Changes in self-identification and eligibility affect the estimates and projections, particularly the long-range projections, of the population relevant to Indian Health Service (IHS) and other agencies that provide services for American Indians. Many of the people newly identifying themselves as American Indian are unlikely to have been served in the past by the IHS. Hence, designing plans for coverage of eligible IHS beneficiaries, projecting enrollments, and estimating utilization and premiums, requires up-to-date estimates of the size, composition, distribution, economic characteristics, and health care needs of the potentially eligible populations.

This volume pulls together information on the demography and health status of American Indians. The work would not have been possible without the efforts of several people, but two deserve special recognition. First, the committee was extremely fortunate in being able to enlist the services of Gary D. Sandefur, a distinguished scholar of American Indian demography, to collaborate on the project and ensure that it was a success. Second, committee member Ronald R. Rindfuss worked diligently to organize the workshop and share the editorial duties for this volume. The committee expresses its heartfelt appreciation to both of them for contributing so much of their valuable time and expertise.

The committee is grateful to the Public Health Service for its financial support and to staff members Susanne Stoiber and Maruta Zitans for their interest and efforts during the development of the workshop. The Committee would also like to thank the National Institute on Aging for providing funding for this project.

Finally, we thank the staff at the National Research Council, who made it all possible. The work took place under the general direction of John Haaga, director of the Committee on Population. Barney Cohen, program officer, provided a constant intellectual and managerial presence for the project, from the organization of the workshop to the publication of this volume. Trish DeFrisco, senior project assistant, efficiently and diligently took care of all the logistical arrangements and prepared the papers for publication. We also thank Rona Briere for her skillful editing of the manuscript. We are grateful to them all.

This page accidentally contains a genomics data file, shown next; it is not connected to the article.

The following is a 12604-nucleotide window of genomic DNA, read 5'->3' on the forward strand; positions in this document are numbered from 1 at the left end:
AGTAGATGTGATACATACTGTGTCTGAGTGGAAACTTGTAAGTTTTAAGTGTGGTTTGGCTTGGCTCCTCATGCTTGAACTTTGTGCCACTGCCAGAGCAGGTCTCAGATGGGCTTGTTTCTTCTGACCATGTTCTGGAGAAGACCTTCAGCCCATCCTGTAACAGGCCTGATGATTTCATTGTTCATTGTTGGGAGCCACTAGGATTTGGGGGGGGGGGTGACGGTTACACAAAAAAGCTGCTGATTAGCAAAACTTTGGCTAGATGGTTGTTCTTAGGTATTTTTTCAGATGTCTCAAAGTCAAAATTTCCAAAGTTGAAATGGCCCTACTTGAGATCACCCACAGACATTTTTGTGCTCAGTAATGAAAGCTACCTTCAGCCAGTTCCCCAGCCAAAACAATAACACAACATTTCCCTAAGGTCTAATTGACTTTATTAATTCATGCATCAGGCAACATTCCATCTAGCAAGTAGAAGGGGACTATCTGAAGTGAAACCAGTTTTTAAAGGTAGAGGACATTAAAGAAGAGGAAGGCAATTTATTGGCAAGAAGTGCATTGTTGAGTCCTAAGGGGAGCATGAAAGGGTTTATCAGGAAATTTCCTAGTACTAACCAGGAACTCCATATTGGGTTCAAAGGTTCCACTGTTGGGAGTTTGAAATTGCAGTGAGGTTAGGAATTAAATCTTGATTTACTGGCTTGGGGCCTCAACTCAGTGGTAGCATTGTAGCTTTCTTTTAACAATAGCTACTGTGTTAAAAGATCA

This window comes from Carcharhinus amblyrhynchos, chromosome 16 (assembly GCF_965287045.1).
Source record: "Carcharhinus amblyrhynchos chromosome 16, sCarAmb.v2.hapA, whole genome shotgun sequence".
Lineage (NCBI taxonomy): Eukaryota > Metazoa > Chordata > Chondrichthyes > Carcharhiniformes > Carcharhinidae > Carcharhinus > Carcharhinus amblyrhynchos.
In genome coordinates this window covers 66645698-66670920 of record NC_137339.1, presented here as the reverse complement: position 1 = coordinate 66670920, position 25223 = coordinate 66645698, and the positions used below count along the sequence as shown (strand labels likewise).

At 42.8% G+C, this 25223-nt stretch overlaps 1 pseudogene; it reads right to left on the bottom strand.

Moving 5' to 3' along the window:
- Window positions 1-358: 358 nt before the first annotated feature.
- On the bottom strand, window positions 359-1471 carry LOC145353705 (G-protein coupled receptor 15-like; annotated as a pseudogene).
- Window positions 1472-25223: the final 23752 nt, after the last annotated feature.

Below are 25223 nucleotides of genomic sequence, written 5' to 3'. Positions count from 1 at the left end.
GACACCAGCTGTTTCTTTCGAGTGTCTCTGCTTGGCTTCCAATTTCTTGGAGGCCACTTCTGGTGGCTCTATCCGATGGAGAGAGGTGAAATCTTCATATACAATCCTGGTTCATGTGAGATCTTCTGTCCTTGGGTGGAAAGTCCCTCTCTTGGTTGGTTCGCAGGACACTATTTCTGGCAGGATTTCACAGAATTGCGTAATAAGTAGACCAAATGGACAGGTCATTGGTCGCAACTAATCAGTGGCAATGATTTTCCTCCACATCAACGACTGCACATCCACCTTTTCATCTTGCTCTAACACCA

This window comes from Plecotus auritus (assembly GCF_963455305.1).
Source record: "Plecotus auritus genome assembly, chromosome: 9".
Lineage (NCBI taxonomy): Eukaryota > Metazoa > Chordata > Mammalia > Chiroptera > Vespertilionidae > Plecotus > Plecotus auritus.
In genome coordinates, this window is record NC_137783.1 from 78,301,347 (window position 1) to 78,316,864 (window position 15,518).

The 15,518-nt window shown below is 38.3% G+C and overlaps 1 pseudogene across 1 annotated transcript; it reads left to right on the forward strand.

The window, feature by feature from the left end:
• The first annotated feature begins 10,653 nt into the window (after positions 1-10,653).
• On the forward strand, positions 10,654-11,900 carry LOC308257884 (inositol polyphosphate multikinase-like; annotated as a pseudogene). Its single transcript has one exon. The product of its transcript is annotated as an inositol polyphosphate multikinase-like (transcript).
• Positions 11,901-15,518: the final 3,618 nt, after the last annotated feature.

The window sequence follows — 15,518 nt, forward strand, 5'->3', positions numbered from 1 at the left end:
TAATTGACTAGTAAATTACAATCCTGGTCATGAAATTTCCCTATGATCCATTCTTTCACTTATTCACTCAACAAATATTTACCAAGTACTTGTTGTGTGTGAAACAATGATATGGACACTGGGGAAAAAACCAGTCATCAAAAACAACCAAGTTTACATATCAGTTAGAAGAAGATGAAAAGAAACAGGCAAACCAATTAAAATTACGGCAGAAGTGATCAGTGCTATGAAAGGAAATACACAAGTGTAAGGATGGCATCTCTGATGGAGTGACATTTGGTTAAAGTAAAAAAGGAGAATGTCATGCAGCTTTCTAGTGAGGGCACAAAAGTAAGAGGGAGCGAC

Ronald D. Lee, Chair
Committee on Population

Suggested Citation:"Front matter." National Research Council. 1996. Changing Numbers, Changing Needs: American Indian Demography and Public Health. Washington, DC: The National Academies Press. doi: 10.17226/5355.
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Suggested Citation:"Front matter." National Research Council. 1996. Changing Numbers, Changing Needs: American Indian Demography and Public Health. Washington, DC: The National Academies Press. doi: 10.17226/5355.
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The reported population of American Indians and Alaska Natives has grown rapidly over the past 20 years. These changes raise questions for the Indian Health Service and other agencies responsible for serving the American Indian population. How big is the population? What are its health care and insurance needs?

This volume presents an up-to-date summary of what is known about the demography of American Indian and Alaska Native population—their age and geographic distributions, household structure, employment, and disability and disease patterns. This information is critical for health care planners who must determine the eligible population for Indian health services and the costs of providing them. The volume will also be of interest to researchers and policymakers concerned about the future characteristics and needs of the American Indian population.